Times and cultures, of course, change; which raises sticking points in identifying the institutional identity and mission of academic institutions. A case in point is one of England's most prestigious religious colleges, St. Philip's Sixth Form College in Birmingham, England, founded by Cardinal Newman and proudly counting J.R.R. Tolkien among its alumni. In October of 1992 The Times (Oct. 5, 1992) carried an article announcing a plan by the administration to turn the institution into a nonsectarian school on the ground that more than two-thirds of the students were now non-Catholic. In fact, as a result of an increased multicultural and non-Christian student population, the Lord's Prayer and Sign of the Cross have been "deemed inappropriate" at the college.

The problem raised by the trustees and dissenting parents, however, was that the terms of the college trust deed state that buildings are to be provided for "the performance of public worship according to the rites and ceremonies of the Roman Catholic religion" and that the college is to be operated "in accordance with the principles of the Roman Catholic faith" -- which seemed to leave no legal means of implementing the proposed changes. But the administration argued that the mitigating circumstances of a changed cultural climate now permitted it to redirect the original terms of the trust deed by way of the legal doctrine of "cy pres" (or "nearest equivalent"), alleging that the secular multiculturalism of the late 20th-century made a strictly Catholic education, as envisaged by the original grantors, unrealistic. Since "cy pres" applies only where it is impossible to carry out the purposes of the trust, and since benefactors who explicitly give their property for a defined purpose have an inviolable right to have their property used for that purpose if there is any reasonable way in which this can still be done, the relevant question is this: Does having a multicultural student body prevent St. Philip's, a traditionally Catholic college, from teaching its voluntarily enrolled students the Catholic Faith? To pose the question is to reveal its absurdity.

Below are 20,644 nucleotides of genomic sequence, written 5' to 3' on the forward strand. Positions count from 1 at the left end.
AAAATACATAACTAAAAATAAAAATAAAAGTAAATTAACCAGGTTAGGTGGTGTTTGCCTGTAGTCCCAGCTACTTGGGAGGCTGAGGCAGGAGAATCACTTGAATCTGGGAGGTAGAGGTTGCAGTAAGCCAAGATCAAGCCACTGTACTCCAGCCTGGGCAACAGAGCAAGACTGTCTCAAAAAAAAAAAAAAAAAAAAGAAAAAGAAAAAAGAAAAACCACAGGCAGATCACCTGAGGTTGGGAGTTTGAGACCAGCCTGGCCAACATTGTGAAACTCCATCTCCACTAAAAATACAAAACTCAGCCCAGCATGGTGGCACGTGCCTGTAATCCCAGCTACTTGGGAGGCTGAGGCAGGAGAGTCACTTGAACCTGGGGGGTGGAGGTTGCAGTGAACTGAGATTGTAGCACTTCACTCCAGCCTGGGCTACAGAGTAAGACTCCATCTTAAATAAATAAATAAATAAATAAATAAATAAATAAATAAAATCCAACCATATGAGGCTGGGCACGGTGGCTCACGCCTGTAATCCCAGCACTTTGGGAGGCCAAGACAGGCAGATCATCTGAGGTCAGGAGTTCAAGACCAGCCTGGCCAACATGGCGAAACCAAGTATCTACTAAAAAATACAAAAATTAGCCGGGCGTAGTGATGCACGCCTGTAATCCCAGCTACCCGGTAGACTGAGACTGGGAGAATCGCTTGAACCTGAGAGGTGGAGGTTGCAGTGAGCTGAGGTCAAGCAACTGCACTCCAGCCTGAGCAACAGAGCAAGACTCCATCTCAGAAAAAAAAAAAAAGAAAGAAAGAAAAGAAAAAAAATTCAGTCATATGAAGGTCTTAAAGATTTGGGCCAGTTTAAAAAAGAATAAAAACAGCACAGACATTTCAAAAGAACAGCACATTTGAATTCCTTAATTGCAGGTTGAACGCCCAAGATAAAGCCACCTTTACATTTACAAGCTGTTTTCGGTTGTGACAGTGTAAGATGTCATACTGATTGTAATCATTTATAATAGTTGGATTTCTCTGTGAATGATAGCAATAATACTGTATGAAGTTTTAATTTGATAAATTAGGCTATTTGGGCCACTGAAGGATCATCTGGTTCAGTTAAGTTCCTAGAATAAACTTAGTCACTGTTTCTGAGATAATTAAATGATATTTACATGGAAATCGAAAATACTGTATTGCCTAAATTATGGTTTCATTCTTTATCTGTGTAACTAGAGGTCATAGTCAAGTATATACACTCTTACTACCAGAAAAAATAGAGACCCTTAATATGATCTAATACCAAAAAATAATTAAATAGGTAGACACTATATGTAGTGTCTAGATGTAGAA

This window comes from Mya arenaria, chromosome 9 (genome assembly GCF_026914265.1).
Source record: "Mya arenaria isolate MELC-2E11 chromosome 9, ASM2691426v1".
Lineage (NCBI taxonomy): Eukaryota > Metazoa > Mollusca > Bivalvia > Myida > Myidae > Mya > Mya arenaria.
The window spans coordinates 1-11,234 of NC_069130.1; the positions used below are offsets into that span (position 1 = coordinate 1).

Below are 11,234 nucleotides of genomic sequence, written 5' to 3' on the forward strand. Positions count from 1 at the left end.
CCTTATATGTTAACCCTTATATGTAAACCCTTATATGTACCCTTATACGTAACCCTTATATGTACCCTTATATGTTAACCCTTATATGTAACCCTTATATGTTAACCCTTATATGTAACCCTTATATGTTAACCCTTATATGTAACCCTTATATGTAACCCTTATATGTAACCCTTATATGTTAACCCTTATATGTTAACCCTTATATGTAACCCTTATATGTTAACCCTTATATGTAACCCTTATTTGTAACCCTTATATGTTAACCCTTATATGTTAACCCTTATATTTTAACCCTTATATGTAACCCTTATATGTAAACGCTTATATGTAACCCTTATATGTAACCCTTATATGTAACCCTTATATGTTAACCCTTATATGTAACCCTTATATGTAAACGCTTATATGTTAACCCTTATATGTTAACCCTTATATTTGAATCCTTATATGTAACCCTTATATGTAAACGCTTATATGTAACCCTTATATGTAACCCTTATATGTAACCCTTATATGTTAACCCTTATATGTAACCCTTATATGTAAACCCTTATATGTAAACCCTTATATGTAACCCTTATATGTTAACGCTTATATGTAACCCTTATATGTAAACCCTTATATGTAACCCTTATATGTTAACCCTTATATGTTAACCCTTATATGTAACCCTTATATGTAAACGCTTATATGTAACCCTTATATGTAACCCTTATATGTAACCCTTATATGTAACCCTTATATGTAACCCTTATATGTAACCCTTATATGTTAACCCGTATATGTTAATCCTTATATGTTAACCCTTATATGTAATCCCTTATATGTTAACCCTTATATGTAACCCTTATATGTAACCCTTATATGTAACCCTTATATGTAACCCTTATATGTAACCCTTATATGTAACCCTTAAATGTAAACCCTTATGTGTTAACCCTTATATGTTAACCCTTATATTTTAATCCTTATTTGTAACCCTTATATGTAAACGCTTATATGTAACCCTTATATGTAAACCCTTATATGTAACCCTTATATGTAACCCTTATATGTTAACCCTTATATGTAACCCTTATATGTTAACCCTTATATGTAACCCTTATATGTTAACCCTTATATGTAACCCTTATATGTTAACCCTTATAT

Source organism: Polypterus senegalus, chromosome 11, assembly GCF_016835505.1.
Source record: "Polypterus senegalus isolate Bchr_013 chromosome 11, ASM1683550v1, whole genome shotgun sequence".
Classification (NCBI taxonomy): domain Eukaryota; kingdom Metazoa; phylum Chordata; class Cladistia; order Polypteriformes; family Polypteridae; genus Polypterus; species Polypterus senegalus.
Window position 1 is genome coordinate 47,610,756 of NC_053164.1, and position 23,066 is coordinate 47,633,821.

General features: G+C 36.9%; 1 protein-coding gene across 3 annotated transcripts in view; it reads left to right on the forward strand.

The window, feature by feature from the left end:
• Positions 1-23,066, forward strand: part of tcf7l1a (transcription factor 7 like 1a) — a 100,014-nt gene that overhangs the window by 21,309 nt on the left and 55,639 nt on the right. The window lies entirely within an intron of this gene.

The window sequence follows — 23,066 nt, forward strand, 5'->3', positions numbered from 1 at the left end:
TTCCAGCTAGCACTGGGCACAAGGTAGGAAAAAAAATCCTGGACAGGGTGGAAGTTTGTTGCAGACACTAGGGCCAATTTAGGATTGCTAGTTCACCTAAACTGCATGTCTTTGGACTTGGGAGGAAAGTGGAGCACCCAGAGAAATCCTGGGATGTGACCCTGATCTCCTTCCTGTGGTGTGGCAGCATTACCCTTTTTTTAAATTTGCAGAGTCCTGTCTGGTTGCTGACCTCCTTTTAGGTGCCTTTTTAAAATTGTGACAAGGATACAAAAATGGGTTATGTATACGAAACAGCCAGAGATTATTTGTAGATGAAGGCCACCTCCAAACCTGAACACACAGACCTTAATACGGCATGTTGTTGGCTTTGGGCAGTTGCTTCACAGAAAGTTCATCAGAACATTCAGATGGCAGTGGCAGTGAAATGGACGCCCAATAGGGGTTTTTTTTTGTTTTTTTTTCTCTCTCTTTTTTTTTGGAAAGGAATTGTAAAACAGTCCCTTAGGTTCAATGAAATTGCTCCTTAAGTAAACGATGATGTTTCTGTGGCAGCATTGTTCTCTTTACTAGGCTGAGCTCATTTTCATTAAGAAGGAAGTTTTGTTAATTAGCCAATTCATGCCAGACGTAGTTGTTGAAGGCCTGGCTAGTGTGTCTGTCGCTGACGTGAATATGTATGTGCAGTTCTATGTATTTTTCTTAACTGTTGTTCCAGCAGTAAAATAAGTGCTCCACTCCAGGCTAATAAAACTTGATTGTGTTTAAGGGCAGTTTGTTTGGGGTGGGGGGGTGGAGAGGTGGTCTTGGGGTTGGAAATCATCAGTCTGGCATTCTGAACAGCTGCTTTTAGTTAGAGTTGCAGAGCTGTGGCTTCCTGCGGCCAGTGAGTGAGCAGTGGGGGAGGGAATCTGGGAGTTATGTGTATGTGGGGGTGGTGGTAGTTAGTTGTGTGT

Some Catholic schools, of course, are pontifical institutions whose Vatican affiliation ties them ineluctably to the Catholic Church. Others have varying forms of governance, some being affiliated with religious orders, others with governance shared between administration and faculty under a board of trustees, offering considrably more fluidity. Catholic college presidents used invariably to be clerics. This is no longer so. Even trustees now may be Catholic or non-Catholic, often with little if any idea of what they, in principle, hold in trust.

It is hard, therefore, to generalize about the precise rights of faculty in terms of academic freedom in Catholic academic institutions across the board. Situations may vary legally from one school to another. What remains clear is that just as individual faculty members are entitled by the nature of their profession to free academic inquiry within the parameters specified by law and by the religious mandates of their academic institutions, so Catholic colleges and universities are entitled by the nature of their institutional purpose to mandate what instructional content is consistent with their religious mission. The leftist National Catholic Reporter (February 25, 2005), as part of a cover story about Vatican "repression" under the pontificate of John Paul II, compiled a list of 24 individuals censured worldwide by the Vatican during the past 26 years as "evidence" (The List) . Karl Keating, of the Catholic Answers apologetics organization, in his e-letter of March 9, 2005, comments on this list but draws the opposite conclusion: that the Vatican has been almost laughably lenient! Obviously, it is a question of perspective.

Again, what think ye?

No comments: